A good example of a hypothetical integration process might be the development of a killer app like digital cash (aka a "fiat-backed stablecoin" in industry parlance) that will support micropayments, pay-per-download of digital content and the natural extension of Internet of Things, the machine-to-machine economy. Digital cash as a concept is not new and has been tried before, starting with the original Ripple gateways in 2013 and followed by later attempts like BitAssets that involved backing the stablecoin with a non-fiat asset.

More recent efforts like basecoin are at the white paper stage, with theoretical approaches to creating an algorithmically backed stablecoin. And, while we are waiting for central banks to issue digital versions of their own currencies (very possible, but unlikely to happen for quite some time) existing commercial banks could get the ball rolling. So, what integrations would be needed to deploy a fiat-backed stablecoin? First, we would have to identify the components and integration points needed for a simple tokenized digital cash system as follows:

  • User wallet:
    The user registers his or her blockchain wallet with the digital cash platform. Know your customer(KYC) checks would be performed at this time. An integration with a KYC system is required.
  • Escrow account:
    The account at the bank where the funds from all the different users are pooled. Segregation of those funds happens on the distributed ledger.
  • Tokenizer:
    The interface between the core bank system and the blockchain. This application detects incoming transfers to the escrow account and creates the matching amount of digital tokens in the user’s wallet. It also handles redemptions of tokens and triggers their destruction and the corresponding transfer of real funds from the escrow account back to the user’s bank account.
  • Transactions:
    These occur directly between user wallets on the blockchain. No integration as such is needed, although regulations may require that both wallets conduct KYC in advance and anti-money-laundering (AML) screening might be required for transactions above a certain size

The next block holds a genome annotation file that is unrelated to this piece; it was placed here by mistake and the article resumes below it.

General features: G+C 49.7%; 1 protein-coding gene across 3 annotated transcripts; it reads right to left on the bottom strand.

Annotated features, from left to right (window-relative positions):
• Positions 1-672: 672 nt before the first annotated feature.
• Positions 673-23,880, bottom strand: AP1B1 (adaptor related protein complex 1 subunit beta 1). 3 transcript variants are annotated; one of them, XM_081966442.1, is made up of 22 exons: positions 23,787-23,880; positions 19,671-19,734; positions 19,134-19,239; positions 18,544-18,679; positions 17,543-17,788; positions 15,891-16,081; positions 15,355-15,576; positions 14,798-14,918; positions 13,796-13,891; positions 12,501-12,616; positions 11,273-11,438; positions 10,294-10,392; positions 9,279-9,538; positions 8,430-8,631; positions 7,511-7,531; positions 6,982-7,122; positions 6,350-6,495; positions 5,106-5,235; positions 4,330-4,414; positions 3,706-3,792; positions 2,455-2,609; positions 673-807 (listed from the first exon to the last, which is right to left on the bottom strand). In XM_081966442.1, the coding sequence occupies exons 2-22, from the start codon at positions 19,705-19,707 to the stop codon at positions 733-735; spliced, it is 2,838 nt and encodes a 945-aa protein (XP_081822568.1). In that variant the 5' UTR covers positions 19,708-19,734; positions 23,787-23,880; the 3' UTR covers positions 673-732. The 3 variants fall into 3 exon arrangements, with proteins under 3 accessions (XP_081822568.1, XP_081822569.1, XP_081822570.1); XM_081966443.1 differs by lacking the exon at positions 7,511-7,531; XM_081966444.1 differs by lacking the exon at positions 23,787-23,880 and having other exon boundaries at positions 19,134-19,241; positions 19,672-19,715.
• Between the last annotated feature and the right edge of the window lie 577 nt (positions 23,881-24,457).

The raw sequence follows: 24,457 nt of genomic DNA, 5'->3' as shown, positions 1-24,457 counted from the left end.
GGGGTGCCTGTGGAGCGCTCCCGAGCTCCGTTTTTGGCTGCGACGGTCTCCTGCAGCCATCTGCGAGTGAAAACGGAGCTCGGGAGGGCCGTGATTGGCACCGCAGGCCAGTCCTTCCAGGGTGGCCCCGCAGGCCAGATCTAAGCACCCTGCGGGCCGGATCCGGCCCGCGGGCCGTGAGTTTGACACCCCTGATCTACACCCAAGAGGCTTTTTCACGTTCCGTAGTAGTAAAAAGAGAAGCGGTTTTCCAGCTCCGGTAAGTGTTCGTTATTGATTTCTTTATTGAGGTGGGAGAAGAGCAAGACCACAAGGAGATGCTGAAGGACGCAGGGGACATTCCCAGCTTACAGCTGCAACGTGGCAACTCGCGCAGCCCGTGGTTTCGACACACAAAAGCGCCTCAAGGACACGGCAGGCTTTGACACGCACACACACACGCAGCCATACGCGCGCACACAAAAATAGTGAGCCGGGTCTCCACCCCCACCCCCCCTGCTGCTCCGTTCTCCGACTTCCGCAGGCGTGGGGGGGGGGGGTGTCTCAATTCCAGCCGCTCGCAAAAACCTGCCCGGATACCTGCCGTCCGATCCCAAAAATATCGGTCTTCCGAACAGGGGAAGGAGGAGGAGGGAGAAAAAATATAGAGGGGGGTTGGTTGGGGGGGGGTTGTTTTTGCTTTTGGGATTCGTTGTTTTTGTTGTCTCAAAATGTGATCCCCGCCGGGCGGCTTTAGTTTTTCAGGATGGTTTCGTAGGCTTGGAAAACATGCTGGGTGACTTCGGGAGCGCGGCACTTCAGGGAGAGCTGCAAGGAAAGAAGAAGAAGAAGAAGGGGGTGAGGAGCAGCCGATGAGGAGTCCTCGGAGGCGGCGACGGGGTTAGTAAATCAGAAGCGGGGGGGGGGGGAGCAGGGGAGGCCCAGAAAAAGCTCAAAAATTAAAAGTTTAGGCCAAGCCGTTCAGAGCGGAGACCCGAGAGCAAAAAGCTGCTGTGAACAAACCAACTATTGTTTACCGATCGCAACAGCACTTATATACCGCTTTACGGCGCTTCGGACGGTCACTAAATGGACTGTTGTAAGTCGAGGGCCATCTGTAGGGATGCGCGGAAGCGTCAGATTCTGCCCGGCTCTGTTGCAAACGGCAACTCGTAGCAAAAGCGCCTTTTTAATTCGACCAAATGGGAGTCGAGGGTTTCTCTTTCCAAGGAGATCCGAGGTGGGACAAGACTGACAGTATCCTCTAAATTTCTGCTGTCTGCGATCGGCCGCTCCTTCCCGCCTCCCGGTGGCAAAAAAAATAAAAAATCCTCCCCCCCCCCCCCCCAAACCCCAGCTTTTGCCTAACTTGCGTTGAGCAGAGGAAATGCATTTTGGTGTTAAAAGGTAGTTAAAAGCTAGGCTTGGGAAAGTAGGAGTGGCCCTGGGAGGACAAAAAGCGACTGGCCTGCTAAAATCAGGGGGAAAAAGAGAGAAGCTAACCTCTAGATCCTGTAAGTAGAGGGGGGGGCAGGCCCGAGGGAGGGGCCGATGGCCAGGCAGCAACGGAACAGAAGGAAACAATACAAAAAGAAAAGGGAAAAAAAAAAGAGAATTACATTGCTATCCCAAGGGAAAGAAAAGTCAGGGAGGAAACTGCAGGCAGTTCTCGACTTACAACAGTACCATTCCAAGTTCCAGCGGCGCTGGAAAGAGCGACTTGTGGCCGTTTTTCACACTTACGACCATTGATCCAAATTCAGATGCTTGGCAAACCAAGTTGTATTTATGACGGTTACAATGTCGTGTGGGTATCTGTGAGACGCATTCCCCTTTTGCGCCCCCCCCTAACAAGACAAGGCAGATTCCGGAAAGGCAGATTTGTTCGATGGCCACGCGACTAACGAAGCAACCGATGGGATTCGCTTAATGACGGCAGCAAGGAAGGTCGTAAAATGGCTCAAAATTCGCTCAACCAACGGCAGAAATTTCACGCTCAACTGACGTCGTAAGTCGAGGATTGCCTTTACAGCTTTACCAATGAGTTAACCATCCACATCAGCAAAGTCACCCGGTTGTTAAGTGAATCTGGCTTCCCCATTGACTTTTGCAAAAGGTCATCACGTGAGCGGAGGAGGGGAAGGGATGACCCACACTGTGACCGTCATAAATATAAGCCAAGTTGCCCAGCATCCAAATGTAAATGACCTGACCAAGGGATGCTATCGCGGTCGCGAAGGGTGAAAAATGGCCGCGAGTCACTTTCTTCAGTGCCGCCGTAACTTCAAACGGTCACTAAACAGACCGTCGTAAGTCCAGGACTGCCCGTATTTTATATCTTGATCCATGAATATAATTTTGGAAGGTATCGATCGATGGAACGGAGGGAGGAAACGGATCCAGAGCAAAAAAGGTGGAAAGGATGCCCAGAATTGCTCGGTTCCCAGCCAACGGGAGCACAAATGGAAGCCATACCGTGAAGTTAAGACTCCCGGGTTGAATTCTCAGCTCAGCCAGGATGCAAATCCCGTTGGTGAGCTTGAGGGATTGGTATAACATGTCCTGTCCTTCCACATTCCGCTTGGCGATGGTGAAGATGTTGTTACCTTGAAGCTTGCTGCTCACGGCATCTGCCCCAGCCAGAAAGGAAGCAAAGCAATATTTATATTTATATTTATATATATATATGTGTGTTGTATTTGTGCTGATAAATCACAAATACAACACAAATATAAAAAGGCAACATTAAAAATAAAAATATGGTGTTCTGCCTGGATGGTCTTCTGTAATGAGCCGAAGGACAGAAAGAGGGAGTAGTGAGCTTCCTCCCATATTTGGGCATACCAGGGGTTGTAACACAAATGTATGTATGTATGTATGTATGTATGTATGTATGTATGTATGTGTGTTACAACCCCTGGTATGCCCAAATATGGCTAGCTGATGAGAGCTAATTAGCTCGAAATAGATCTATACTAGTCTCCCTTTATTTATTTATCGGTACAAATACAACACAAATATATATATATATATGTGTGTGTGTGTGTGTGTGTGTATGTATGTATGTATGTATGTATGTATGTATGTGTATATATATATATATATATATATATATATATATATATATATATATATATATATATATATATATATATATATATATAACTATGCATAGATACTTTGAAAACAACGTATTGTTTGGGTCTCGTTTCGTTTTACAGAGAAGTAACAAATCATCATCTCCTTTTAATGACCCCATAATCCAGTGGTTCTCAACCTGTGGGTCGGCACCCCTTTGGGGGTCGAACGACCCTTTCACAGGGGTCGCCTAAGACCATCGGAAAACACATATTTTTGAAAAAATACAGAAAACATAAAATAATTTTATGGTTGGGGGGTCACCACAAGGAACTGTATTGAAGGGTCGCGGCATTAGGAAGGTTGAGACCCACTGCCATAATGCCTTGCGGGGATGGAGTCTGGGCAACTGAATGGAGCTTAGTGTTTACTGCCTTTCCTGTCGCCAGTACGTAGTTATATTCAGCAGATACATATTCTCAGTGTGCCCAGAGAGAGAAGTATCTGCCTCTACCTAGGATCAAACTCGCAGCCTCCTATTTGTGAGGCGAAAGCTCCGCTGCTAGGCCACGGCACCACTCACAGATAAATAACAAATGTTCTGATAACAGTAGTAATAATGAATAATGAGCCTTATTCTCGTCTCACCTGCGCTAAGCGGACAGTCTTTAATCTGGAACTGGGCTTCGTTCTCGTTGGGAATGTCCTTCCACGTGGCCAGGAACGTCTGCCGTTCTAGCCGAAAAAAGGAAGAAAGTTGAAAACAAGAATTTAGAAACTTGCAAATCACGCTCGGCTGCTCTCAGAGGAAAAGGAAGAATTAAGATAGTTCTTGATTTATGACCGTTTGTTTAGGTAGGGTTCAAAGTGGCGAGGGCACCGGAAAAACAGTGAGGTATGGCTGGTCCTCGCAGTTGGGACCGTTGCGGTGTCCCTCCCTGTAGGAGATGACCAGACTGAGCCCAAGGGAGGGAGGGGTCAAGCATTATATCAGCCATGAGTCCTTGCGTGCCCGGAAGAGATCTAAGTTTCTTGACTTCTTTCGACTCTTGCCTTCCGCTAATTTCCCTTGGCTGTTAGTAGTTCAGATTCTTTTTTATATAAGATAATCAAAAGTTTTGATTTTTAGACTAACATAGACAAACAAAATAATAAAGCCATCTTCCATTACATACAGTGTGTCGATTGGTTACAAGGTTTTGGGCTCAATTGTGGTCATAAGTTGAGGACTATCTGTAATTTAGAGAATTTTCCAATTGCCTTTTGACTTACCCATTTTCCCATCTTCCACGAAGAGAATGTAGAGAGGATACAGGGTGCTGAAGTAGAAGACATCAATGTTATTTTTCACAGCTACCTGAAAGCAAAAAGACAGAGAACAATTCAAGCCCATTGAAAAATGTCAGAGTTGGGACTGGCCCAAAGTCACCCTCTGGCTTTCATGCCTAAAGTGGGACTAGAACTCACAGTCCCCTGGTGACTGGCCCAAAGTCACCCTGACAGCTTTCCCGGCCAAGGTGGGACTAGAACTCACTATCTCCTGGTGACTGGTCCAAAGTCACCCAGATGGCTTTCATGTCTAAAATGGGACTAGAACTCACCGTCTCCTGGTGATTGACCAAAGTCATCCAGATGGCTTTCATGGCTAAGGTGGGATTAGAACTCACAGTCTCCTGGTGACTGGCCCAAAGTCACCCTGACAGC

From a technical point of view, building a digital cash application is quite straightforward. Very few integrations with core bank systems are required. The "tokenizer" does most of the work, with KYC and AML being done off-chain if needed. Of course, there are many legal and regulatory challenges that will need to be overcome before bank-backed digital cash becomes a reality on public blockchains.

But for blockchains, particularly smart contract platforms, to reach their true potential and become an integral part of the lives of the Earth's 7 billion people, enabling tokenized versions of real money is an essential step. Admittedly some of the technology is not quite ready to support digital cash at scale. But the good news is that from an integration point of view at least, creating a fiat-backed stablecoin might not be too difficult. In fact, it might be the easiest integration of all.

Chuck Reynolds

Marketing Dept

Please click either Link to learn more about Bitcoin.
Interested or have Questions, Call Me, 559-474-4614

Cryptocurrency boom: Why everyone is talking about ripple

Cryptocurrency boom:
Why everyone is talking about ripple

The craze over bitcoin has given other crypotcurrencies like litecoin and ethereum their moments in the spotlight. Now, it's ripple's turn.

In recent weeks, ripple's value has spiked, making it the second most valuable digital currency and bringing it newfound attention. The relatively obscure cryptocurrency, also known as XRP, is now worth about $2.60 with a market cap of more than $100 billion, according to Coinmarketcap. In early December, it was trading at just 25 cents. Even with the spike, ripple is worth considerably less than bitcoin. After a tumultuous December, bitcoin was trading around $15,000 late Tuesday with a market cap of more than $250 billion.

What's different about ripple is it's controlled by just one company, San Francisco-based Ripple. There are reports of current and former Ripple executives becoming cryptocurrency billionaires from its recent boom. Ripple launched in 2012 to facilitate global financial transactions. It differentiates itself from other digital currency platforms by its connections to legitimate banks. Companies that use the Ripple platform include Santander (SANPRA), Bank of America (BAC) and UBS (UBS).